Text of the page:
• Mellissa Evans

    November 2, 2019 at 10:05 am

    Relatively low property taxes you say ?? Hmmf I have a single wide ancient mobile home on a postage stamp size lot that I own. My taxes have done nothing but go up every year for the past 6 years. I just got my property taxes for this year $1,140.41 and that’s if I pay in Nov. They go up monthly after that. So tell me where the lower prop taxes are and I’ll move there.

    • John Kociuba

      November 2, 2019 at 1:27 pm

      Is you County Commission controlled by Communist Democrats? What County?

    • gary

      November 3, 2019 at 7:01 pm

      Well, if you lived here permanently you could homestead it, and it would see lower increases every year, if at all. That said, how cheap or poor are you to be coming to Florida every year and enjoy all of what we have to offer and then you have the gall complain about $1140.41. This amounts to 3 dollars and 12 cents a day to enjoy all the services and maintenance of your community. Try moving to NY and see what you pay in that shithole!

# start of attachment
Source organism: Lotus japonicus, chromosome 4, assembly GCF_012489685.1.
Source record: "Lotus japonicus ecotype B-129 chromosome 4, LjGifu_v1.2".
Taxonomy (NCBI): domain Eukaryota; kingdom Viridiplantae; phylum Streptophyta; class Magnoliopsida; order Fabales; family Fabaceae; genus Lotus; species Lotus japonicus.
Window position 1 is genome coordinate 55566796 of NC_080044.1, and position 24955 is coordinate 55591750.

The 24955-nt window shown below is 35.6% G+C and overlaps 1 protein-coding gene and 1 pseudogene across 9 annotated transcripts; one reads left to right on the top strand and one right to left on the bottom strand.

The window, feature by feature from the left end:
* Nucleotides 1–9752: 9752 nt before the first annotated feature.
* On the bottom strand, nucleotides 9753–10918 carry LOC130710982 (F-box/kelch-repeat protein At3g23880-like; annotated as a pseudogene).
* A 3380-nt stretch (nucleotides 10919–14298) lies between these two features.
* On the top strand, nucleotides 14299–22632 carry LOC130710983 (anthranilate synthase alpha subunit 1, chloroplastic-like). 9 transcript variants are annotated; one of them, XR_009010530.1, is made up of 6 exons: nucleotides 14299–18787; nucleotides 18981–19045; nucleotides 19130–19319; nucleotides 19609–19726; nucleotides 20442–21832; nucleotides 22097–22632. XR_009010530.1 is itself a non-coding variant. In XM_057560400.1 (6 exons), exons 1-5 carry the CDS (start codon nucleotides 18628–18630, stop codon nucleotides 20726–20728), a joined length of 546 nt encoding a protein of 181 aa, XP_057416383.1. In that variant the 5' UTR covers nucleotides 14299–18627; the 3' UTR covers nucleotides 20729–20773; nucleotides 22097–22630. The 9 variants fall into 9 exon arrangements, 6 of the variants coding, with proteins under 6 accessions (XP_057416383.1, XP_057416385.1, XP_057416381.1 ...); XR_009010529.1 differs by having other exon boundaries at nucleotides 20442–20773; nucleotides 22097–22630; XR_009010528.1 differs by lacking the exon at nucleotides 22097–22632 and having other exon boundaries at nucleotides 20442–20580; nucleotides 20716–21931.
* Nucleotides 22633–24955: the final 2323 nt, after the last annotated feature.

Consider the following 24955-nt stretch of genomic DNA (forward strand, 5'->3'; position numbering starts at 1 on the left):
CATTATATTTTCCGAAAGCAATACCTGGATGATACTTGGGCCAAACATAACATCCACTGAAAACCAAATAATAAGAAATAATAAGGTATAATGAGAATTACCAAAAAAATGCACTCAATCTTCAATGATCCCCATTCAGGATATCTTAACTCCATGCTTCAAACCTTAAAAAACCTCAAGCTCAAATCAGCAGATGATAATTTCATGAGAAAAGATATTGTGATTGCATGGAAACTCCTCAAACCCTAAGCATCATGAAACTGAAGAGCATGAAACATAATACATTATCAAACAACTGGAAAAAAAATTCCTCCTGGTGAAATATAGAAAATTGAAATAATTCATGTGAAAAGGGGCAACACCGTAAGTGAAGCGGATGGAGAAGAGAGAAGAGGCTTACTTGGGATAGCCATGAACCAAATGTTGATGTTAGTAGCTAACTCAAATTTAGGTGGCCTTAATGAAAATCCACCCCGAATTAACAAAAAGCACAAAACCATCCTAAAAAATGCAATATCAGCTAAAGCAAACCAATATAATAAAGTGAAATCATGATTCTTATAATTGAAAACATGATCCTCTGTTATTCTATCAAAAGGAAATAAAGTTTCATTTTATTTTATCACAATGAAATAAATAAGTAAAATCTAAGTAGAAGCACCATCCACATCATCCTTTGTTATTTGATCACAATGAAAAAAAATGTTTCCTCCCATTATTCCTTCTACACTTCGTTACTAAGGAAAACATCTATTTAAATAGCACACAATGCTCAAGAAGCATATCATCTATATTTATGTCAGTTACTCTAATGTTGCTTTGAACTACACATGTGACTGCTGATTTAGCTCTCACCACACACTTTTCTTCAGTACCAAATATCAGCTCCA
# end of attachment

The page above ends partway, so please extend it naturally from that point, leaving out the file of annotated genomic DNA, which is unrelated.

• Cogent Observer

    November 2, 2019 at 12:48 pm

    Please remain in New York.

    • gary

      November 3, 2019 at 7:02 pm


  • John Kociuba

    November 2, 2019 at 1:35 pm

    Dear Citizens ~

    Re: Communist Democrats Coming South

    Once Democratic-Socialist (aka Menshevik Communists) get control in Florida thru voter fraud due to corrupt Federal Judges they will enact a huge State tax, anti Christian agenda, heroin on ever corner, and after your kida graduate college STEM programs now filled with “LIBERAL ARTS INDOCTRINATION” they’ll come home and cut your thoats to save the environment!

    Yes. The Communist Specter is based solely on lies and deceptions to ceeate armies of USEFULL IDIOTS to be massively genocided after they take power. “THE SPECTER OF COMMUNISM.”


Comments are closed.